Motionspace Architecture + Design

A Seattle Architecture Blog

Bathroom Remodels: Two 1980′s bathrooms


Seattle and Kirkland Bathroom Redmoels

While many of our projects are larger jobs like new single family homes, or second story additions, once in awhile we’ll take on smaller jobs like these two bathroom remodels.  We started the design process by identifying problems that needed to be solved and understanding our client’s goals. Both of these clients needed more storage space but also wanted to increase the functionality of the space while creating a modern and warm atmosphere.

To gain more storage space we designed the vanity in one of these bathrooms to continue into a blind corner so larger items (like that 24 pack of toilet paper from Costco) can fit under the sink. In the other bathroom, additional storage space for smaller items was needed close at hand. We took advantage of the large wall space above the vanity and broke that down into separate wall mounted medicine cabinets flanking two mirrors. In the vanity below, drawer space was maximized by making the cabinet under the sink as narrow as possible.

Often the first thing that is noticed when entering a bathroom is the tile work. In both bathrooms we choose to accent one shower wall with a particularly special tile. Other tiles were chosen for the vanity back splash, the bathroom floor, the shower floor, and the shower and/or tub surround. TIP! When choosing bathroom tile, there is a fine line between creating a sophisticated appearance and creating something that looks more like a tile showroom. If too many different tiles are chosen that do not coordinate with each other it can quickly start to look like a tile showroom. Try to limit the number of different tiles to about five in a bathroom, and some of these should be similar to each other (like the shower floor could be a smaller version of another adjacent tile).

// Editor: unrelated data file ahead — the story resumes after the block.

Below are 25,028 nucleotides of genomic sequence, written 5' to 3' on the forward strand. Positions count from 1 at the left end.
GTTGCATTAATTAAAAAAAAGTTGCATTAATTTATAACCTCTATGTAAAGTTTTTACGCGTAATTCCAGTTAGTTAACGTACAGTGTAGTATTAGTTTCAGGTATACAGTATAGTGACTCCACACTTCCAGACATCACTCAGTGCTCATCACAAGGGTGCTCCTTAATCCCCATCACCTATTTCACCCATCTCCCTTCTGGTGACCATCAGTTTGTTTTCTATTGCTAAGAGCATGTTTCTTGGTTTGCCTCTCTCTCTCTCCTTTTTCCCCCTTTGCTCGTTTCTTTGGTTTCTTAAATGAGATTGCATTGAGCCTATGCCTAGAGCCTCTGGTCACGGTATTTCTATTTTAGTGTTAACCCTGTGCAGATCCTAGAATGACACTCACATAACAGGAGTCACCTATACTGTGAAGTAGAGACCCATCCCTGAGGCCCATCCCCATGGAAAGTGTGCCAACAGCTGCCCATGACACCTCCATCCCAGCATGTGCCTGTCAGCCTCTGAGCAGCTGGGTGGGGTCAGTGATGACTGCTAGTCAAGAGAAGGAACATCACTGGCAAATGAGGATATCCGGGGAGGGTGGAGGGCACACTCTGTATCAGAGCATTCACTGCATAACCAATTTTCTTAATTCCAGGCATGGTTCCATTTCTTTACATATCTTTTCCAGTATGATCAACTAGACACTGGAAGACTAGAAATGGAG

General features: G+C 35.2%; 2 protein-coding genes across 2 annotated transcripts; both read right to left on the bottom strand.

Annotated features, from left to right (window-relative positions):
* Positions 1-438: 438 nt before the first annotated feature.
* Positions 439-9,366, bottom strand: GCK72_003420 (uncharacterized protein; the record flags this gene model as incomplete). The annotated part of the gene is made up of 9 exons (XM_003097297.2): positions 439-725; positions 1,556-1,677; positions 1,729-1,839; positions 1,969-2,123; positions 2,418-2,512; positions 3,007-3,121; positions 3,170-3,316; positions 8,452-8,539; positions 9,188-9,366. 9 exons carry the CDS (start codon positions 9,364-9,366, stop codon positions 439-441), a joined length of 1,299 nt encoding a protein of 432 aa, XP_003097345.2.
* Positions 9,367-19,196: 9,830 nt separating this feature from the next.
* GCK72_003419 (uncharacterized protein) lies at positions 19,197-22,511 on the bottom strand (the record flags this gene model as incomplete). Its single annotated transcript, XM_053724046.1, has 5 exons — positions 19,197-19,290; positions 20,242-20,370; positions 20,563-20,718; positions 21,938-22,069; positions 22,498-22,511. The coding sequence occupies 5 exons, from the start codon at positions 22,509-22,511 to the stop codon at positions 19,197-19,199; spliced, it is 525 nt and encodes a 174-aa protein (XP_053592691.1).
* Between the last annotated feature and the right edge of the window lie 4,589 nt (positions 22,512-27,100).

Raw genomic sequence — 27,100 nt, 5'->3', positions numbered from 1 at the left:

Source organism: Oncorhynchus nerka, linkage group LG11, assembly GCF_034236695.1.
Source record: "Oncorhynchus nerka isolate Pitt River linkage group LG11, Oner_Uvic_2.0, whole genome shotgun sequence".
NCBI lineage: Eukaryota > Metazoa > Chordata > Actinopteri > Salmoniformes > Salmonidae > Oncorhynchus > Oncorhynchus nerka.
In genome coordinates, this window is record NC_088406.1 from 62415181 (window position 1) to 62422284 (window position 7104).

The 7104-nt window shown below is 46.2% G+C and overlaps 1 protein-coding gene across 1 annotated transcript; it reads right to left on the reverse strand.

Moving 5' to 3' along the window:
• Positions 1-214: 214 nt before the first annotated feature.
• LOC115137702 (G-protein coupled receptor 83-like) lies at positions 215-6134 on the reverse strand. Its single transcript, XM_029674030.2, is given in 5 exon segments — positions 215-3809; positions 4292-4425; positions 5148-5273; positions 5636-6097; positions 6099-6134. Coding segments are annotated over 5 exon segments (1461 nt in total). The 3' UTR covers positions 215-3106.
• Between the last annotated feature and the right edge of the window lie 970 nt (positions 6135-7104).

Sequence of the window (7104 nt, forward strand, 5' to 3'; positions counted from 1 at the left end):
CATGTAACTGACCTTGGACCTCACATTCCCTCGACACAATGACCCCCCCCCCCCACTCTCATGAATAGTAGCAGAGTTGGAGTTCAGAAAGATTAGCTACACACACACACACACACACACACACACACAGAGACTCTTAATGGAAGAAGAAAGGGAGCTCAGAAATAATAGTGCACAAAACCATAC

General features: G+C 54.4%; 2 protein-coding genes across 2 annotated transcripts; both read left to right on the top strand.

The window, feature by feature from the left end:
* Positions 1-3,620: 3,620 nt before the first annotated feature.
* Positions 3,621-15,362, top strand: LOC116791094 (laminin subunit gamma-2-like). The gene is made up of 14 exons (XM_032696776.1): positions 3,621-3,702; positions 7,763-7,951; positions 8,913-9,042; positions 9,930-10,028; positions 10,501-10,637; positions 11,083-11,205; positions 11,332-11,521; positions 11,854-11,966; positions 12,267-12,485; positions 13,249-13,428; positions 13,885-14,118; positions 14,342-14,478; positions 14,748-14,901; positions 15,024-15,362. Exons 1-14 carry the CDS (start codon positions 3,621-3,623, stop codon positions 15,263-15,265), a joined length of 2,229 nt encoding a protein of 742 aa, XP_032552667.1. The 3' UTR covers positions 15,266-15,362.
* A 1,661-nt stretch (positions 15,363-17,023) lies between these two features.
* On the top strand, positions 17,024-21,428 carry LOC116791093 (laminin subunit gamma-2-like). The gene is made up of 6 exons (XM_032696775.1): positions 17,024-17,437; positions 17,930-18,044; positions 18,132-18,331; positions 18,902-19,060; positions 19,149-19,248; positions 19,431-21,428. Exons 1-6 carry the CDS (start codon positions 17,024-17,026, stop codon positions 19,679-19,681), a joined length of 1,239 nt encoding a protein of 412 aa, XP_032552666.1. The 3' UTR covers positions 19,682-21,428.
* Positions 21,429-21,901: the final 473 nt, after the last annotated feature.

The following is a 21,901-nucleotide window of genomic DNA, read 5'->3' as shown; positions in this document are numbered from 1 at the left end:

To see more images and read more about these projects and twenty four other projects visit our project gallery.


Reducing Sound Transmission through Floors


The two best things to reduce sound transmission are to add mass to the floor assembly (be sure floor can hold additional weight though), and uncouple the drywall ceiling on the floor below from the floor joists. This is done with resilient channels attached to the underside of the floor joists, then the drywall attaches to a rubber membrane in the channel. Adding a layer of homasote under flooring may help add some mass and absorb sound.

floor assembly illustration

This may also sound obvious, but recessed can lights allow a lot of sound to be transmitted from floor to floor. So you may want to consider other lighting options if you want to reduce sound transmission.

A layer of UNFACED fiberglass insulation in the joist space will also help absorb sound.

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